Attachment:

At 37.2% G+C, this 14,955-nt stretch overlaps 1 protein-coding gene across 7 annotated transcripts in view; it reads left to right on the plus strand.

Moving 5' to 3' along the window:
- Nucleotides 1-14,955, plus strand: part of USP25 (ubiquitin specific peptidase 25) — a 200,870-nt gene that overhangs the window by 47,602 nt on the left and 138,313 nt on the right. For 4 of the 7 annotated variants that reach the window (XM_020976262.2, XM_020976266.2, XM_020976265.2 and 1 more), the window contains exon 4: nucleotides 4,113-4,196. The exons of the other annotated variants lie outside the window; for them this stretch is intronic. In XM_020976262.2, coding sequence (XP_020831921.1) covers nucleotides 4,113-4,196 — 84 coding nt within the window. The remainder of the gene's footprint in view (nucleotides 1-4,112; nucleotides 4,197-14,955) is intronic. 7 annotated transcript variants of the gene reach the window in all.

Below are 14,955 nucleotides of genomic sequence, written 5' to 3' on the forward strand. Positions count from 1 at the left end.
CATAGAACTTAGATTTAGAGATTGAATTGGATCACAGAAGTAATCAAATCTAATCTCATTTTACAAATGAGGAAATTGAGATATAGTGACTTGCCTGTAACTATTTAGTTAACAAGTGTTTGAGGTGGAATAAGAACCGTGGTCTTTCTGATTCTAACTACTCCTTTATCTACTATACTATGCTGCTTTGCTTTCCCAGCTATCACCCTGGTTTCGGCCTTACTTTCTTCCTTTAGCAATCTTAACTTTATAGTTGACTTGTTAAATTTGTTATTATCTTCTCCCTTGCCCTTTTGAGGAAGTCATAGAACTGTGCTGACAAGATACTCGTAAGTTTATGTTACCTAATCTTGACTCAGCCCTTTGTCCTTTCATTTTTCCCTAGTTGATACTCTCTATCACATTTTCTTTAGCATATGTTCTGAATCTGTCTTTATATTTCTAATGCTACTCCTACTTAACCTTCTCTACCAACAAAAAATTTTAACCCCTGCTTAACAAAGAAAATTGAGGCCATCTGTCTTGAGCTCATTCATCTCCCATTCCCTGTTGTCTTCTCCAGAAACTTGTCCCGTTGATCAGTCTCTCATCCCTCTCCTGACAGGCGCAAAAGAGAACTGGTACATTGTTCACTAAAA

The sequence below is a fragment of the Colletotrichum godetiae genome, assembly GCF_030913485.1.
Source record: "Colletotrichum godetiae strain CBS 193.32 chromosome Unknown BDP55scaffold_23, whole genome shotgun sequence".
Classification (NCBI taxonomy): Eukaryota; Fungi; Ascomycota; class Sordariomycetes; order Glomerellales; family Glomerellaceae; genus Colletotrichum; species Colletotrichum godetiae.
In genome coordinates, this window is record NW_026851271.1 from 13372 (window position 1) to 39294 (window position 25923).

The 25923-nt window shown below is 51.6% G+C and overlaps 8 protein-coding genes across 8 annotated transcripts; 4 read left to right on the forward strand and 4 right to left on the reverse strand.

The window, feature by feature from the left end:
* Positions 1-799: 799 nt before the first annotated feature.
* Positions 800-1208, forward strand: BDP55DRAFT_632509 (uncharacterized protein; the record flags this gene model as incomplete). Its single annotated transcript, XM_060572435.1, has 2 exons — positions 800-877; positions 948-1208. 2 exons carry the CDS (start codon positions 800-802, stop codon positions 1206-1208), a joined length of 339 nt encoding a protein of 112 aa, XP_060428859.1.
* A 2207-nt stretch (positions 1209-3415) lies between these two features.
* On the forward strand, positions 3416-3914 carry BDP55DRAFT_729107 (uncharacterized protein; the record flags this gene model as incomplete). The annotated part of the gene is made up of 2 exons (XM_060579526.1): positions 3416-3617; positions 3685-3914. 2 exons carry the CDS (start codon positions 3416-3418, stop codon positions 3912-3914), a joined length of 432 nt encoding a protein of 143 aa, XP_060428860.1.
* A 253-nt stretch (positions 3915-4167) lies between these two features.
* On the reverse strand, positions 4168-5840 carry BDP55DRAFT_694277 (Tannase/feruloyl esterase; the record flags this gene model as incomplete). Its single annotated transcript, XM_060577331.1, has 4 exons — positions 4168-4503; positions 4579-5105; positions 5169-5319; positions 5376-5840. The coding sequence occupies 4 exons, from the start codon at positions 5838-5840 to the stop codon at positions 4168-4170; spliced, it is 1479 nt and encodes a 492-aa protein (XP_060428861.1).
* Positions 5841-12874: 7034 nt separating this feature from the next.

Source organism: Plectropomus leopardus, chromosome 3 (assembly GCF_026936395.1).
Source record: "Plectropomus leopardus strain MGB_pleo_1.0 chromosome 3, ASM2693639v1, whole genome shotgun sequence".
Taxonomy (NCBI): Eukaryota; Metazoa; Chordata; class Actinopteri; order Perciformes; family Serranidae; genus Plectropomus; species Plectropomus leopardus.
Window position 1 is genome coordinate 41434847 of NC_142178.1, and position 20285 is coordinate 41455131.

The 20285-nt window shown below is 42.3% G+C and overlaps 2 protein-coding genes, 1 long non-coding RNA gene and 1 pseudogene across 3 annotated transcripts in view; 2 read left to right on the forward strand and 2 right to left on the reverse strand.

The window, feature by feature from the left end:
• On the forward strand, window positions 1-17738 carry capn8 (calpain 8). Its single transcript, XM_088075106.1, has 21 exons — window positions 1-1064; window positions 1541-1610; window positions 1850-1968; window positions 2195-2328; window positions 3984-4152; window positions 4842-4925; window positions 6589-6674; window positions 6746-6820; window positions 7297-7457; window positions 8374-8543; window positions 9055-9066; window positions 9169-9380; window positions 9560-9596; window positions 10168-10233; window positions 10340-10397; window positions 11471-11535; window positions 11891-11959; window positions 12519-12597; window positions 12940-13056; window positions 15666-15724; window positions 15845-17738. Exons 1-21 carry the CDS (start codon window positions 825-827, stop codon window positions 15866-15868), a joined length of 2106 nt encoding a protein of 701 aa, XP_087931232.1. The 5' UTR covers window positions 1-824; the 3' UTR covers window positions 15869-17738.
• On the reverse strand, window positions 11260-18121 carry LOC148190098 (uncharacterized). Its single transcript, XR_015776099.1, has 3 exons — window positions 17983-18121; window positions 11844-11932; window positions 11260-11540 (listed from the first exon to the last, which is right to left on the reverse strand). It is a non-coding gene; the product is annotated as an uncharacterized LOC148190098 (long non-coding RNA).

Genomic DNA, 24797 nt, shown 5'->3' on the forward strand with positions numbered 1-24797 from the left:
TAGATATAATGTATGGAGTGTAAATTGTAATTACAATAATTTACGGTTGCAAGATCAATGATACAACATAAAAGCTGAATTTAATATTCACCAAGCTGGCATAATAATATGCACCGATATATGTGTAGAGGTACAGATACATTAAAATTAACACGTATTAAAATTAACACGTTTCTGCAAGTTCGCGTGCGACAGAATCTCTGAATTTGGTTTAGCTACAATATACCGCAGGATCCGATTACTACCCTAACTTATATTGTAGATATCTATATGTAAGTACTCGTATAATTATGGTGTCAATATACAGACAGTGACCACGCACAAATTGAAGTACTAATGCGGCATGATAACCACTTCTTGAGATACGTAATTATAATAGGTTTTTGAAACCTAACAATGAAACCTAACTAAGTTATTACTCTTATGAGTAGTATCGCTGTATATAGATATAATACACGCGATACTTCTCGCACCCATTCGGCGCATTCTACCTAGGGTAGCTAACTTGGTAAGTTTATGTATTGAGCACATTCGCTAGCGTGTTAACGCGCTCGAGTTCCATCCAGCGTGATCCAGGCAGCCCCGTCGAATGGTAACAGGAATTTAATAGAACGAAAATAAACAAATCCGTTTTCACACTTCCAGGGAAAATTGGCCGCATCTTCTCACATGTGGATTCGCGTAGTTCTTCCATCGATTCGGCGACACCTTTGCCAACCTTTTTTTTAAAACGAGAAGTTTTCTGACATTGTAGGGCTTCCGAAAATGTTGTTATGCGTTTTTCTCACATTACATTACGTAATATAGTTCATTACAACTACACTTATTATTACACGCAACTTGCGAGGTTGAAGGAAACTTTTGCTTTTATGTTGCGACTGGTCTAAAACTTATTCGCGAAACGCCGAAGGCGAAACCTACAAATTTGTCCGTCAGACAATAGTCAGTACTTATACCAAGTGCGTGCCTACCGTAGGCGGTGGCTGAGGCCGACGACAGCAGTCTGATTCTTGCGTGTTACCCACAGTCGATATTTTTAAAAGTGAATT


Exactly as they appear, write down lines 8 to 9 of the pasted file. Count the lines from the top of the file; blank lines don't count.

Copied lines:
Classification (NCBI taxonomy): Eukaryota; Fungi; Ascomycota; class Sordariomycetes; order Glomerellales; family Glomerellaceae; genus Colletotrichum; species Colletotrichum godetiae.
In genome coordinates, this window is record NW_026851271.1 from 13372 (window position 1) to 39294 (window position 25923).